OpEd–Dear local CSEA members: Is this union really speaking for you?

OpEd by Kelly Franti, Community Reading Project volunteer and parent

What does it mean that 9 of the 11 California School Employees Association (CSEA) union members at the September 12 ETUSD board meeting were from “off the hill”? Are our local CSEA members aware of how they are being portrayed by their union representatives? Does a single one of them truly object to the United Way’s Community Reading Project being allowed at Frazier Park School?

And when it comes to parents in the classroom, are our local CSEA members truly interested in blocking our students from getting help with math facts, spelling words and flash cards?

Surely the people from Bakersfield and Fresno were not here on behalf of our local children. They were here to “defend a principle,” a phrase used by Bakersfield CSEA Labor Representative Carol Georges at the September 12 meeting.

Michael Noland, senior labor relations representative for the CSEA from Fresno, kept using the phrase, “taking our work,” in reference to volunteers helping children in the classrooms. Both of them have told our school board and community, nine ways to Sunday, what we cannot do and what they will not do. Those representatives have zero interest in the children of this community.

I have heard insults, threats and general nastiness from these Bakersfield and Fresno union organizers. What I have not heard is what can be done to help the kids of this district get the education they deserve, without additional cost.

I have not heard one good-faith suggestion from the CSEA that indicates they are concerned with the children they are supposed to help educate. Are any of the laid-off CSEA members willing to volunteer? Would that be a conflict of their bargaining agreement? I ask these questions in all sincerity. When I asked the school board in May about getting more volunteers into our schools (proven benefits with zero costs to a district still taking from reserves to pay the bills), my thought was to utilize the volunteers to reinforce what the teacher had already taught.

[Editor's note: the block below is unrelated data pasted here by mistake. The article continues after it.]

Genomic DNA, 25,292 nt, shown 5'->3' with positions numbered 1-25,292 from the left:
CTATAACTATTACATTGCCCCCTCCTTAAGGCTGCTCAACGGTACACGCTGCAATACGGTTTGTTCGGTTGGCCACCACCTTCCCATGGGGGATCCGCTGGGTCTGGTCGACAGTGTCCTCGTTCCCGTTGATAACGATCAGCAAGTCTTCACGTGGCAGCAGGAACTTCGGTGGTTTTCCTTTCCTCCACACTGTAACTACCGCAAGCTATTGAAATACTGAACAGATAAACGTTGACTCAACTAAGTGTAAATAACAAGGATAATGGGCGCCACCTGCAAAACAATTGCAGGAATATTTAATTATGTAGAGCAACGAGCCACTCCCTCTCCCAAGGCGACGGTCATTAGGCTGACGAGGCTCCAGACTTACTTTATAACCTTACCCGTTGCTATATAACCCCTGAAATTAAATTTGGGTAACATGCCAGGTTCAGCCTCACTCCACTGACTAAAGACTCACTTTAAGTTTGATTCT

We all want our local CSEA members to get their jobs back. We have been operating with an austere budget for the past five years. When the district received extra money this year, it was decided to increase the number of teachers to relieve overcrowded classrooms. As a result, we have smaller class sizes and no money left to re-hire the aides.

It seems that now the business of the CSEA is to block volunteers in our schools. How is this helping children or teachers? Or the local union members for that matter?

The only way I can envision the laid-off CSEA members being rehired is if we increase district enrollment substantially. The only way I can envision that happening is to improve the quality of education that our district is providing, and the only way I can envision that happening is by putting volunteers in the schools the way the Pine Mountain Learning Center did and as Peak to Peak Charter continues to do. Their test scores tell the benefit of that approach.

Am I wrong? If so, I truly want to hear other solutions —not roadblocks, threats, scare tactics or evasions.

I have been told by a couple of local CSEA members that they have not been paying attention to what has been going on at recent board meetings. I hope they start now. I do understand the union’s desire to keep its members’ jobs intact and not have them taken over by someone working for free. We are all between a rock and a hard place on this issue, but a solution and a compromise is possible.

As times change, virtually every other industry must make adjustments to stay alive. Does a union have the responsibility to do so, also? Some of our CSEA members have been out of this job for years. What is happening to our schools, our community and the children of this district in the meantime? The teachers cannot do everything alone. We cannot afford to hire more help for them.

People were leaving because they feared the district was failing their children. The district is suffering from a resulting drop in funding based on enrollment.

One of the first things people with children do when deciding to move to a new community is to check out the schools. If we don’t have families with kids, we don’t have schools and we lose even more jobs in a downward spiral. This is a topic that affects every single member of this community, whether they have kids or not. Everyone’s property values are affected.

Now things are getting back on track in the El Tejon Unified School District, but we have a way to go. How can the CSEA help us? Local CSEA members, please come to the board meetings. See how you are being represented by those who have no interest in our community or our children.

Are they truly speaking for you? Let’s try to come to a solution that will benefit us all.

Compromise and cooperation—they’re just crazy enough to work.

Kelly Franti lives in Piñon Pines with her husband and two sons. They are a union family.

This is part of the September 27, 2013 online edition of The Mountain Enterprise.

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